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Behav Brain Res. 2008 Sep 1;192(1):12-9. doi: 10.1016/j.bbr.2008.02.033. Epub 2008 Feb 26.

A role for the spine apparatus in LTP and spatial learning.

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Institute of Clinical Neuroanatomy, J.W. Goethe-University of Frankfurt, Theodor-Stern-Kai 7, Frankfurt am Main, Germany.


Long-term potentiation (LTP) of synaptic strength is a long-lasting form of synaptic plasticity that has been linked to information storage. Although the molecular and cellular events underlying LTP are not yet fully understood, it is generally accepted that changes in dendritic spine calcium levels as well as local protein synthesis play a central role. These two processes may be influenced by the presence of a spine apparatus, a distinct neuronal organelle found in a subpopulation of telencephalic spines. Mice lacking spine apparatuses (synaptopodin-deficient mice) show deficits in LTP and impaired spatial learning supporting the involvement of the spine apparatus in synaptic plasticity. In our review, we consider the possible roles of the spine apparatus in LTP1 (protein synthesis-independent), LTP2 (translation-dependent and transcription-independent) and LTP3 (translation- and transcription-dependent) and discuss the effects of the spine apparatus on learning and memory.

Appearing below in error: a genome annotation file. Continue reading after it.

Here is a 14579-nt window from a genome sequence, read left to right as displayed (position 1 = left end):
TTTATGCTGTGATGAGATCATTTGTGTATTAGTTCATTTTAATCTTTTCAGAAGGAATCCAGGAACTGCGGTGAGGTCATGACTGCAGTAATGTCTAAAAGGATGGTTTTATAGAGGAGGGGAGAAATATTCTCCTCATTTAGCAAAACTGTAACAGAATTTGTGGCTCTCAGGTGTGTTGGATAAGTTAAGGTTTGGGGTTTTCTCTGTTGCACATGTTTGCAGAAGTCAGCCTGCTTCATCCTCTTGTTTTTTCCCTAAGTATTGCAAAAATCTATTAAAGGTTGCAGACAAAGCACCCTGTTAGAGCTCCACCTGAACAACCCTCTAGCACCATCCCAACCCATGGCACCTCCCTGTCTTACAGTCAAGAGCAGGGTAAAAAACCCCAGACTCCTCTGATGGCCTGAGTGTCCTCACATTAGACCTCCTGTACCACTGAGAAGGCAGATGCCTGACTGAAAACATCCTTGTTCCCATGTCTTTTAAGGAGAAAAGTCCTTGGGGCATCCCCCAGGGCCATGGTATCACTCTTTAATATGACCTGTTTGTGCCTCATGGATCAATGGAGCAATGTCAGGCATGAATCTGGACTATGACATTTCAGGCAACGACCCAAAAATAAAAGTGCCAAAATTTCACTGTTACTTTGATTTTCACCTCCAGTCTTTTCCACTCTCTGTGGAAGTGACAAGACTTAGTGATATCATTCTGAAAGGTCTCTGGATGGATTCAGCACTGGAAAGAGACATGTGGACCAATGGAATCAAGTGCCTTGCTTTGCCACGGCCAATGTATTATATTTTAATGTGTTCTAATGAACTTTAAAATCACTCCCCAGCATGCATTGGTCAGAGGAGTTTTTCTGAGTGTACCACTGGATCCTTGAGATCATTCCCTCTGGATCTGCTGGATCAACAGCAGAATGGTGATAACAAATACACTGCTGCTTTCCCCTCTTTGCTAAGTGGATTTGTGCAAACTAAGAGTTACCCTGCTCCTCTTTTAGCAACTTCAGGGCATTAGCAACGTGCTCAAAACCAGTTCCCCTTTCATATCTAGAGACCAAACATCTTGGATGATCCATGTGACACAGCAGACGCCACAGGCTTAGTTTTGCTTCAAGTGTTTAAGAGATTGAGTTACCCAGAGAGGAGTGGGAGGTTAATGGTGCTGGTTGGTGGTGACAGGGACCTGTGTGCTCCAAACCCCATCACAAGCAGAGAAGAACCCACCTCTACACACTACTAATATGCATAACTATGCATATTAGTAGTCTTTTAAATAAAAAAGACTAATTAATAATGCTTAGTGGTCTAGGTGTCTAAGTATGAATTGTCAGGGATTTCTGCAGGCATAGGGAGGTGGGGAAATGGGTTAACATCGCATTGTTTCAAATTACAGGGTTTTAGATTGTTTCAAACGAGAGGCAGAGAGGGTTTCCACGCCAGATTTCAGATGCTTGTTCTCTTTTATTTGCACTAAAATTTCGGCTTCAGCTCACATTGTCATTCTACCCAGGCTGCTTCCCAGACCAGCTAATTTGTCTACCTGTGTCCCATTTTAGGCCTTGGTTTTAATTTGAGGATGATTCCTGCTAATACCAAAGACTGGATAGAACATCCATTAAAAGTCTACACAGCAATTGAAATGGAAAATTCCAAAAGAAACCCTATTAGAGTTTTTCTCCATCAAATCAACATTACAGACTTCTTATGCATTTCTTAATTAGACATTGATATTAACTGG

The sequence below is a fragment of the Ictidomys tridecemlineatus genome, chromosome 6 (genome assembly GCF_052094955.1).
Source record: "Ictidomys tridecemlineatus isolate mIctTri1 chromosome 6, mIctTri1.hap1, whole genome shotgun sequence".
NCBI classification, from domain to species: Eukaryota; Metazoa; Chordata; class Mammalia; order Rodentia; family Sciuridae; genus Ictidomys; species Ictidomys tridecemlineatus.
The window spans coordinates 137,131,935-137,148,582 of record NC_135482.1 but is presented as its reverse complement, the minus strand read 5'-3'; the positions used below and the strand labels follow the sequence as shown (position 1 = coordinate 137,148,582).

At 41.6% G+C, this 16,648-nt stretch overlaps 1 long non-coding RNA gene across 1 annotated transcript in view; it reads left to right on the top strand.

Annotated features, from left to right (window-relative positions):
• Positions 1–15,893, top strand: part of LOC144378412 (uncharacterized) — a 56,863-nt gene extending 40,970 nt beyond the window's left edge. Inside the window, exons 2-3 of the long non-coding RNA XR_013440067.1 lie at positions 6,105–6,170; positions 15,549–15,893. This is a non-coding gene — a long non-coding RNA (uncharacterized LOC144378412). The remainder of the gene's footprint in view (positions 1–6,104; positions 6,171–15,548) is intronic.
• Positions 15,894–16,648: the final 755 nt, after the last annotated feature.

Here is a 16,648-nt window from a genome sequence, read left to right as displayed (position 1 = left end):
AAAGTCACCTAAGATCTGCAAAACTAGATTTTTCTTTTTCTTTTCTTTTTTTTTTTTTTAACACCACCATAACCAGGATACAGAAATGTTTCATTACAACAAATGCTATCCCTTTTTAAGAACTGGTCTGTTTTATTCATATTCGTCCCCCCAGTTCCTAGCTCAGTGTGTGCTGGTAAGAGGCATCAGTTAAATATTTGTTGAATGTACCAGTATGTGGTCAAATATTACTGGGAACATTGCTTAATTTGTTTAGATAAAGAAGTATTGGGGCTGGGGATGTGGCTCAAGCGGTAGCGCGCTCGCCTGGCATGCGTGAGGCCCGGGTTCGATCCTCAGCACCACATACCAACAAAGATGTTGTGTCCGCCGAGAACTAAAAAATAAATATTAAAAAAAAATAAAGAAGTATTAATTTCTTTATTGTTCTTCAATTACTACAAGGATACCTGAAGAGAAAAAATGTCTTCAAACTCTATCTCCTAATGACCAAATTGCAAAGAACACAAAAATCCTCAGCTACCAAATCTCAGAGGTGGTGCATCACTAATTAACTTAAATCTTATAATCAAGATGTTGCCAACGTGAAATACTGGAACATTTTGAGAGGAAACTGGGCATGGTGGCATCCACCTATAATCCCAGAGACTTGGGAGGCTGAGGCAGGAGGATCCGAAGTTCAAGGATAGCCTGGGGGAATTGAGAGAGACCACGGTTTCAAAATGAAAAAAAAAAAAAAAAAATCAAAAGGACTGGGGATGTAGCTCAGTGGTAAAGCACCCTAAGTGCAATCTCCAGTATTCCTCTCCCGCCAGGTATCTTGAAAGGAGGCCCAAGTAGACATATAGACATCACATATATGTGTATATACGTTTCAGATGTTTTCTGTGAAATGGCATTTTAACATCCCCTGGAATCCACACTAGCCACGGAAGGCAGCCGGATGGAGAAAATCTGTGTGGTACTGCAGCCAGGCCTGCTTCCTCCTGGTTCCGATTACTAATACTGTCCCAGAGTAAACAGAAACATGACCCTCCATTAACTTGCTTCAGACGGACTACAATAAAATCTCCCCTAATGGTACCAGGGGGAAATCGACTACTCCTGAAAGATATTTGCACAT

[Indexed for MEDLINE]

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